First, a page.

Choosing a GPU for DaVinci Resolve can be overwhelming. I’ve listed all the best NVIDIA and AMD GPU options in order of price and performance.
Article Last Updated: June 2020
The GPU is the single most important component in any DaVinci Resolve workstation or laptop. Choosing a GPU is a careful balance between performance needs (and expectations), and budget. I’ve put together the a list of all the best NVIDIA and AMD GPU’s arranged in order of performance. This hierarchy is pretty much universal, not only for DaVinci Resolve, but any application that relies heavily on GPU processing. A list of top gaming GPU’s would probably come out in more or less the same order.
I’ve included both NVIDIA and AMD GPU’s in the list, in their respective positions relative to each other, along with the most important factors to use with DaVinci Resolve.
I’ve added Amazon product links where there is availability. These are affiliate links. I’ve skipped buy links to GPU’s that are currently priced higher than a better, newer option.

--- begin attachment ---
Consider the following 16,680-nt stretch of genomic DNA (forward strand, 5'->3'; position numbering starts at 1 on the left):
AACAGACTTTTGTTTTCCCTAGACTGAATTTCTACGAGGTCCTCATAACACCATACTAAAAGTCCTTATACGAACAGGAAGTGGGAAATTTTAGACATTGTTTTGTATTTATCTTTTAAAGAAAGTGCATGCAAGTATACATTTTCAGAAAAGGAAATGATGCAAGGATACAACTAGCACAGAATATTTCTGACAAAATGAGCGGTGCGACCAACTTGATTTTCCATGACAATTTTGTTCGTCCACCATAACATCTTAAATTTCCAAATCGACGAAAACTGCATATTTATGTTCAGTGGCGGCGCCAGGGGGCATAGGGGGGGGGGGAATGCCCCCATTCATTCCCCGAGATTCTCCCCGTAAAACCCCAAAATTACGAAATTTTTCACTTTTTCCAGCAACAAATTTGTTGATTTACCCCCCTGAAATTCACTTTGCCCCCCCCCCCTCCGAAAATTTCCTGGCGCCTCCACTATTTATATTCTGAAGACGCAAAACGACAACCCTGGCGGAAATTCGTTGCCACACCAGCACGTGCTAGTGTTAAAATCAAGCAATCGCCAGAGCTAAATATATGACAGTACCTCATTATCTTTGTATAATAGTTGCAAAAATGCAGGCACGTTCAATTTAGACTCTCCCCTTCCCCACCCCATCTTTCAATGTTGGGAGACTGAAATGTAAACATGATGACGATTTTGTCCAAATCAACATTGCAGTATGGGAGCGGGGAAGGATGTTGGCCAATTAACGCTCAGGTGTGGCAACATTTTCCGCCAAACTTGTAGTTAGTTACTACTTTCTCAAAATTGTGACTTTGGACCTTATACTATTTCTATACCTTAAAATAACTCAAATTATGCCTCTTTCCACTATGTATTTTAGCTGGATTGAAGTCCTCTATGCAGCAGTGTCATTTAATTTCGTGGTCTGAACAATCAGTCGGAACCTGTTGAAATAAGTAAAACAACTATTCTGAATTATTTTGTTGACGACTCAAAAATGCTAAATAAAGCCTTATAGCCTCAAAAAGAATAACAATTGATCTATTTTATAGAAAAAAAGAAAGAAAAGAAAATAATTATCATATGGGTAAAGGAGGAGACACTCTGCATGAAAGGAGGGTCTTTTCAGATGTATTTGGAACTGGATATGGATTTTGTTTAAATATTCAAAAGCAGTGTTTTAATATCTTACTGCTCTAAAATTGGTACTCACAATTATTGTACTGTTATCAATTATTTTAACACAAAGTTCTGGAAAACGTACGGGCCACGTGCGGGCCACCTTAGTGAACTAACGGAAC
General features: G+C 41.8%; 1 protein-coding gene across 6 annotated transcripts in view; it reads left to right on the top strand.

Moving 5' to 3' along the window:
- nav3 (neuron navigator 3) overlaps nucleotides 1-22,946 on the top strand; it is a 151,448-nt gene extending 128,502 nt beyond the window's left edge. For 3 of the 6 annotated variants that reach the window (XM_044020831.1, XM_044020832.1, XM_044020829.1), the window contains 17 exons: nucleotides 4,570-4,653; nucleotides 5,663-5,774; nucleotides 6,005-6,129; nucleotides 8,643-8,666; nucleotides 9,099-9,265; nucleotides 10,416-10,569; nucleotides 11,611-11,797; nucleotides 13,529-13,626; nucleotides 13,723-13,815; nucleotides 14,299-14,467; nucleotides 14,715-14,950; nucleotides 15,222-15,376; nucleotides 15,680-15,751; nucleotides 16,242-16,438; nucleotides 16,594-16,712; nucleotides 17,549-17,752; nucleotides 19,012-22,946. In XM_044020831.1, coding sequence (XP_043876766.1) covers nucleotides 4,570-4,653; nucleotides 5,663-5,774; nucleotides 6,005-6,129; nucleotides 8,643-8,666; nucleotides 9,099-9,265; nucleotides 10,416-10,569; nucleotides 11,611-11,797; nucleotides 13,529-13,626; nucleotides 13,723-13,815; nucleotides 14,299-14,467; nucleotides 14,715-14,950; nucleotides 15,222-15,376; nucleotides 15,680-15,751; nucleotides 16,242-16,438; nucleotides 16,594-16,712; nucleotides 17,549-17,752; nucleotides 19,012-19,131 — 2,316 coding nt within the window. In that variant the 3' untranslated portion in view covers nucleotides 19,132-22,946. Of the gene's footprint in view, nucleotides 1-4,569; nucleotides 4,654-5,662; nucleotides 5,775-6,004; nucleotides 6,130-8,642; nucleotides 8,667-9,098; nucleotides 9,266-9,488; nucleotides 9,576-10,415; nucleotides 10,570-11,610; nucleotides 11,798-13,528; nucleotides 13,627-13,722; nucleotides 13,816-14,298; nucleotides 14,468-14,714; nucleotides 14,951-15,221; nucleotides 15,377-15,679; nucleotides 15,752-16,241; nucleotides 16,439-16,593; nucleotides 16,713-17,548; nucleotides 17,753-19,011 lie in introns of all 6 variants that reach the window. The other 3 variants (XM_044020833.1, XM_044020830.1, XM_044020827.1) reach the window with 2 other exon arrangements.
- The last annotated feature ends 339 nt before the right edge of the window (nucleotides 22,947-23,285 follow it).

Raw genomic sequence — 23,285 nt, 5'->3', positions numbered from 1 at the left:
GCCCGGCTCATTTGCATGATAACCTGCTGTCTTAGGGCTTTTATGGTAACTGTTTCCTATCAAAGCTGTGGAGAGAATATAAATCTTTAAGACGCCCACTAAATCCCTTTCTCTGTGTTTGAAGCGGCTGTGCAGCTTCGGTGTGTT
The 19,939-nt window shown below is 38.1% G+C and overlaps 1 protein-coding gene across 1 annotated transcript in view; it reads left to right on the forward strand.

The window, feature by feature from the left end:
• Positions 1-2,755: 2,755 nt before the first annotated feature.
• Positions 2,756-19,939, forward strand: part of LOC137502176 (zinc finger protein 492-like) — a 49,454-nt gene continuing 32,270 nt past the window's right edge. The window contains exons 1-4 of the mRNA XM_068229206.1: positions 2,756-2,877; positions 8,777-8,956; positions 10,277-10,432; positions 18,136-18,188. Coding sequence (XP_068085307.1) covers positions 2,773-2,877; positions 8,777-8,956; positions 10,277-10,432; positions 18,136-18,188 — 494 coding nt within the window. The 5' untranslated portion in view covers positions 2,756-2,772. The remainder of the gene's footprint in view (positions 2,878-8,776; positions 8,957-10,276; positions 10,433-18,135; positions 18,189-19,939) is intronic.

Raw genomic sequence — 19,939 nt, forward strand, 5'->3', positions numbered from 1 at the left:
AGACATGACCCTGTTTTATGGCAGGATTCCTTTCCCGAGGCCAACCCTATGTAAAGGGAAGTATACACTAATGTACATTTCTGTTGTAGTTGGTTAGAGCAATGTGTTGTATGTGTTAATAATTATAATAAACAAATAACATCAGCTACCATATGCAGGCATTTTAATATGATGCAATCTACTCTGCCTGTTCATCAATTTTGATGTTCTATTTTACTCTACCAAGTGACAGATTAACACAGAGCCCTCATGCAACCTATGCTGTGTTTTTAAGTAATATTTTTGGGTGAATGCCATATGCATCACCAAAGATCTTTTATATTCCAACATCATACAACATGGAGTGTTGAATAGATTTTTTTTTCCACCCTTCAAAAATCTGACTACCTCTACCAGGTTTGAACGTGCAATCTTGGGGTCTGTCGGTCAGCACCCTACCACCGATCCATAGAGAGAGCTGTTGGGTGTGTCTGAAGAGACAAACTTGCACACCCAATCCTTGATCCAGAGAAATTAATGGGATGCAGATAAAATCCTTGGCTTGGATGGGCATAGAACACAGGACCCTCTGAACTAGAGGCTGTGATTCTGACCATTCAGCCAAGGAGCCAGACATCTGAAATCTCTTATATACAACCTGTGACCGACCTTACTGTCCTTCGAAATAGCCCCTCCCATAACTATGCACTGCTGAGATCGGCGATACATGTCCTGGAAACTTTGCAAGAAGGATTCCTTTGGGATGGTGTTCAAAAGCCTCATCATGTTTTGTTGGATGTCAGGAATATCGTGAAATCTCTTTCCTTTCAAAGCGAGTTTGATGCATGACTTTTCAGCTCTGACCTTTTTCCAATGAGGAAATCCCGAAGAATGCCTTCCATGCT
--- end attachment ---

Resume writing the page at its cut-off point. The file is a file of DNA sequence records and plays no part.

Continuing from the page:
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DaVinci Resolve NVIDIA and AMD GPU Ranking
Included are the latest 20-series and 16-series Turing architecture NVIDIA GPU’s along with a few relevant 10-series GPU’s for reference. This is not to say that the 10-series are not still great GPU’s for Resolve, only that if you’re looking to buy or upgrade, you should be looking at the 16-series at least, rather than an older 10-series cards. That’s not to say you shouldn’t grab a used 1080Ti if you find one at a good price but consider that a RTX 2060 Super at around $440 is tough to beat. I’d say the RTX 2060 Super is the best performance for money at the moment.
This list is based on a ton of research, trawling through user forums and various published benchmarks. It is not based on my own actual testing. I would love to be able to build a test rig and compile data for all these GPU’s but sadly that’s out of reach for me. So you should take it as a rough guideline, with some room for error. Real-world testing might swap a few positions, but I doubt it would be drastically different.